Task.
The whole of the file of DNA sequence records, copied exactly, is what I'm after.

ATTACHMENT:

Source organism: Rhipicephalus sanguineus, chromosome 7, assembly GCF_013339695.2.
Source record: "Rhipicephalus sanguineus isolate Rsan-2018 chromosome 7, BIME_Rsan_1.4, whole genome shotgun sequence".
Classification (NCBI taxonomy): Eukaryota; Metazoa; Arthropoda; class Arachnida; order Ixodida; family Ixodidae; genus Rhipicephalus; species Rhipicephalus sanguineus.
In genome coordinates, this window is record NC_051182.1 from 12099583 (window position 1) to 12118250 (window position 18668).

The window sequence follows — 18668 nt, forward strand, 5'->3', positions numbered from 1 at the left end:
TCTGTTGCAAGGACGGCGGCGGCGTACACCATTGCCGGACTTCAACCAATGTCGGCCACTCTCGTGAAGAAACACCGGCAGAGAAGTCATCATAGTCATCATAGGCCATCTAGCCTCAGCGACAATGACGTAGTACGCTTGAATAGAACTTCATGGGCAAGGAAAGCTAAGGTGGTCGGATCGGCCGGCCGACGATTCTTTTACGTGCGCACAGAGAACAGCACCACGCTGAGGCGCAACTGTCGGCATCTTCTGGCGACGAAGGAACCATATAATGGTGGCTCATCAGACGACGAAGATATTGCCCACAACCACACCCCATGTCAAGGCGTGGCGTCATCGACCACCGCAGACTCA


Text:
Source organism: Rhipicephalus sanguineus, chromosome 7, assembly GCF_013339695.2.
Source record: "Rhipicephalus sanguineus isolate Rsan-2018 chromosome 7, BIME_Rsan_1.4, whole genome shotgun sequence".
Classification (NCBI taxonomy): Eukaryota; Metazoa; Arthropoda; class Arachnida; order Ixodida; family Ixodidae; genus Rhipicephalus; species Rhipicephalus sanguineus.
In genome coordinates, this window is record NC_051182.1 from 12099583 (window position 1) to 12118250 (window position 18668).

The window sequence follows — 18668 nt, forward strand, 5'->3', positions numbered from 1 at the left end:
TCTGTTGCAAGGACGGCGGCGGCGTACACCATTGCCGGACTTCAACCAATGTCGGCCACTCTCGTGAAGAAACACCGGCAGAGAAGTCATCATAGTCATCATAGGCCATCTAGCCTCAGCGACAATGACGTAGTACGCTTGAATAGAACTTCATGGGCAAGGAAAGCTAAGGTGGTCGGATCGGCCGGCCGACGATTCTTTTACGTGCGCACAGAGAACAGCACCACGCTGAGGCGCAACTGTCGGCATCTTCTGGCGACGAAGGAACCATATAATGGTGGCTCATCAGACGACGAAGATATTGCCCACAACCACACCCCATGTCAAGGCGTGGCGTCATCGACCACCGCAGACTCA